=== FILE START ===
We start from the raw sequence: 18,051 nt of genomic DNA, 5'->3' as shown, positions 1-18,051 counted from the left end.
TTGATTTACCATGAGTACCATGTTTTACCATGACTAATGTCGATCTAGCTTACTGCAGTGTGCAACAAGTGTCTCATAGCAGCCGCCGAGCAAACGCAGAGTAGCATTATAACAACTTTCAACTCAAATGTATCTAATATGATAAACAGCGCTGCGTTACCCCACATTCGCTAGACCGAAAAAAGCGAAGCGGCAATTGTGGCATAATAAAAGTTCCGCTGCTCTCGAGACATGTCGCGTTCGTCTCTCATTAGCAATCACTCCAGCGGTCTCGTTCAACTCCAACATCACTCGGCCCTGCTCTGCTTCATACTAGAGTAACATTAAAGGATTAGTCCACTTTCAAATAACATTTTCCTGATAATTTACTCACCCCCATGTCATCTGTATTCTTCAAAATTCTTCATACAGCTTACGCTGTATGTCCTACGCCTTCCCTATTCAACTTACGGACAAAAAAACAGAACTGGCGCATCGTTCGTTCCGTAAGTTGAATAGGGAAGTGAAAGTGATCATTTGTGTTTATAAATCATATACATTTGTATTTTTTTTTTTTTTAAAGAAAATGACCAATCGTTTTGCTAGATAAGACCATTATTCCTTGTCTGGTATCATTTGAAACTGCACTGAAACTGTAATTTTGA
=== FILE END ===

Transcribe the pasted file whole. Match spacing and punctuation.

We start from the raw sequence: 18,051 nt of genomic DNA, 5'->3' as shown, positions 1-18,051 counted from the left end.
TTGATTTACCATGAGTACCATGTTTTACCATGACTAATGTCGATCTAGCTTACTGCAGTGTGCAACAAGTGTCTCATAGCAGCCGCCGAGCAAACGCAGAGTAGCATTATAACAACTTTCAACTCAAATGTATCTAATATGATAAACAGCGCTGCGTTACCCCACATTCGCTAGACCGAAAAAAGCGAAGCGGCAATTGTGGCATAATAAAAGTTCCGCTGCTCTCGAGACATGTCGCGTTCGTCTCTCATTAGCAATCACTCCAGCGGTCTCGTTCAACTCCAACATCACTCGGCCCTGCTCTGCTTCATACTAGAGTAACATTAAAGGATTAGTCCACTTTCAAATAACATTTTCCTGATAATTTACTCACCCCCATGTCATCTGTATTCTTCAAAATTCTTCATACAGCTTACGCTGTATGTCCTACGCCTTCCCTATTCAACTTACGGACAAAAAAACAGAACTGGCGCATCGTTCGTTCCGTAAGTTGAATAGGGAAGTGAAAGTGATCATTTGTGTTTATAAATCATATACATTTGTATTTTTTTTTTTTTTAAAGAAAATGACCAATCGTTTTGCTAGATAAGACCATTATTCCTTGTCTGGTATCATTTGAAACTGCACTGAAACTGTAATTTTGA